Embarking Ocean Endeavour in Quebec City
After a restful overnight stay at the famous Fairmont Chateau Fronteac in the heart of Quebec City last night, I’m ready for my latest adventure: an active 10-day journey along the St. Lawrence River through the heart of the Canadian Maritimes aboard Adventure Canada’s Ocean Endeavour.
Our itinerary for the next 10 days takes us through the heart of Canada’s East Coast, with calls on Saguenay Fjord, Gaspe and Forillon National Park, Ille Bonaventure Provincial Park, Prince Edward Island, Cape Breton Island, Quebec’s Magdalene Islands, St. Pierre et Miquelon (actually an overseas territory of France), and St. John’s, New Brunswick, where our journey ends.
June 1, 2016
I’m Canadian, and sometimes it’s easy to forget just how big this country is. My journey here from Western Canada took an amazing seven hours and 49 minutes, according to my flight itinerary with Air Canada. I had to connect through Montreal to get here; for all its fame and popularity, Quebec City’s Jean Lesage International Airport is remarkably small.
By the time I arrived at the Fairmont Chateau Frontenac (itself a National Historic Site of Canada) it was coming up on 8:30 p.m. I walked across the street to the nearby Le Chic Shack for some hearty poutine and locally-brewed Quebecois beer. After a nightcap in the Fairmont’s 1608 Bar it was off to bed. Adventure Canada puts guests up in the Chateau Frontenac for a pre-cruise stay, which I approve of. Although there are other noteworthy properties in the city , the 1893-built Chateau Frontenac is a must-stay at least once.
Today, I took the opportunity to once again explore this beautiful city before returning to the Fairmont Chateau Frontenac for our group transfer to the Ocean Endeavour at 1:45 p.m.
My haphazard route took me through the heart of Vieux Quebec – Old Quebec – and the more “modern”, upper part of Quebec City that sits adjacent to the Fairmont. This is one city where you owe it to yourself to pop into local retailers; even ‘big-box’ store Simon’s has some very cool, decidedly Quebecois outfits that aren’t available in many parts of Canada.
Of course, you also have to try the poutine: a Quebecois specialty that is now the de-facto Canadian contribution to the culinary world. It’s French Fries, topped with cheese curds, topped with gravy, served in a bowl. Other kinds of poutines are available, from ones with pulled pork and Montreal Smoked Meat to seafood poutines and “loaded” poutines with nearly every conceivable ingredient thrown into the mix.
With the calories packed on, I made my way to the Ocean Endeavour.
The Ocean Endeavour
Built in 1982 as the Konstantin Simonov for the Soviet ferry-shipping company FESCO, Ocean Endeavour was also known as Francesco, The Iris, and Kristina Katarina. As the latter, she was given a substantial refurbishment by now-defunct Kristina Cruises, a Finnish company best known for the years it ran the pretty little Kristina Regina on runs throughout the Baltics and Northern Europe.
Purchased in 2014 by Quark Expeditions (well, a fleet management company – but let’s say Quark for simplicity’s sake) and renamed Ocean Endeavor, she underwent another multi-million-dollar refit before entering service for the company last year. Adventure Canada charters her out each summer to run its voyages throughout the Canadian Maritimes, Canada’s High Arctic, and Greenland.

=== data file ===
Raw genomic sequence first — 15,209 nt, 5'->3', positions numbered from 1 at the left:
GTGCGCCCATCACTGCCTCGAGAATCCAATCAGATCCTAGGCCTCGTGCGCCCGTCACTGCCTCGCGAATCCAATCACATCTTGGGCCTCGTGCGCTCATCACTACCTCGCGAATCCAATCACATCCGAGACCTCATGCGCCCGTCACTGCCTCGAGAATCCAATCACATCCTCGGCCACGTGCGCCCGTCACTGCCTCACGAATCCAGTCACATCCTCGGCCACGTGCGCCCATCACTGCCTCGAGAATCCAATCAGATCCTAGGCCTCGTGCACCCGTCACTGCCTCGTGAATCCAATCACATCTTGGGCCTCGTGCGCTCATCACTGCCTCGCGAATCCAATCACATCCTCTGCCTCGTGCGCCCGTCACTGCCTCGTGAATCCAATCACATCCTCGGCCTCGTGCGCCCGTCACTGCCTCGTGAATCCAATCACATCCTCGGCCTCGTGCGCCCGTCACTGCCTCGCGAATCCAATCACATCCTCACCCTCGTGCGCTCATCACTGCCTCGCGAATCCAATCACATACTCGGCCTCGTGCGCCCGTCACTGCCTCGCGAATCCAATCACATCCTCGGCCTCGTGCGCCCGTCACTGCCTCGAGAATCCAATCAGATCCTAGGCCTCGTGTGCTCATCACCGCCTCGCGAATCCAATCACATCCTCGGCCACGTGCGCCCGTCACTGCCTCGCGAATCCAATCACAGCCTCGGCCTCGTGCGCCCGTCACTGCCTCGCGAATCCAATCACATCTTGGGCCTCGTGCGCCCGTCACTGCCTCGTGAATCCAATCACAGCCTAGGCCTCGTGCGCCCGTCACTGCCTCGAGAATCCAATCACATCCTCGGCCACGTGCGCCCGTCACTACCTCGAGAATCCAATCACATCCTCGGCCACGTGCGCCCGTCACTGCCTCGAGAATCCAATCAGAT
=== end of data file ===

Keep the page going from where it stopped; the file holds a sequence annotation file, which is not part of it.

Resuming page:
Inside is where this multitude of refits has paid off. With the exception of the main staircase towers (which still sport an odd woodgrain style that is ageing about as well as I am), very little of the ship’s Soviet-era past remains. Much of Ocean Endeavour’s interiors date from when Kristina Cruises refitted the ship in 2010, right down to the directional signage that still sports English and Finnish. Kristina Cruises basically stripped the ship’s interiors and rebuilt them from the ground up, and Quark followed suit, adding little touches here and there to convert her into a proper expedition vessel.
It’s no surprise that an expedition ship like this now sports racks of rugged Zodiac rafts just aft of the funnel, or a dedicated Mud Room down on Deck 4. But it might surprise you that it also has a dedicated library, male and female saunas, a fitness room, and a decently-sized Spa.
I embarked the Ocean Endeavour in the Port of Quebec this afternoon and quickly settled into my home for the next week and-a-half: a Category 6 “Comfort Twin” stateroom up on Deck 7. At 135 square feet, it’s not overly spacious, but it is well-designed, with two twin beds, a small table, a large closet, picture window, and a bathroom. Plus, this is an expedition cruise: you don’t exactly lounge around in your stateroom on active voyages like this.
Adventure Canada also provides each guest with a complimentary reusable water bottle to use throughout the voyage. Water refill stations are available throughout the ship, and the water in your bathroom tap is potable. That’s maritime-speak for “drinkable.”
My view is semi-obstructed, but quite nice, with a great view of the promenade deck and a set of lifeboat davits. But it’s enough to see the ocean, and the shutterbug in me likes the fact that I can zip down the corridor and be outside in less than 30 seconds.
Two curiosities are present in these rooms. First, there’s no Thermostat, which means your method of controlling the temperature is limited to shutting a damper (via a small lever mounted to the vent on the ceiling) to control the flow of the air to your liking. That’s flow, not temperature. Not Adventure Canada’s fault; replacing the ventilation on this ship would cost more than the thing is likely worth. But, something you should be aware of.
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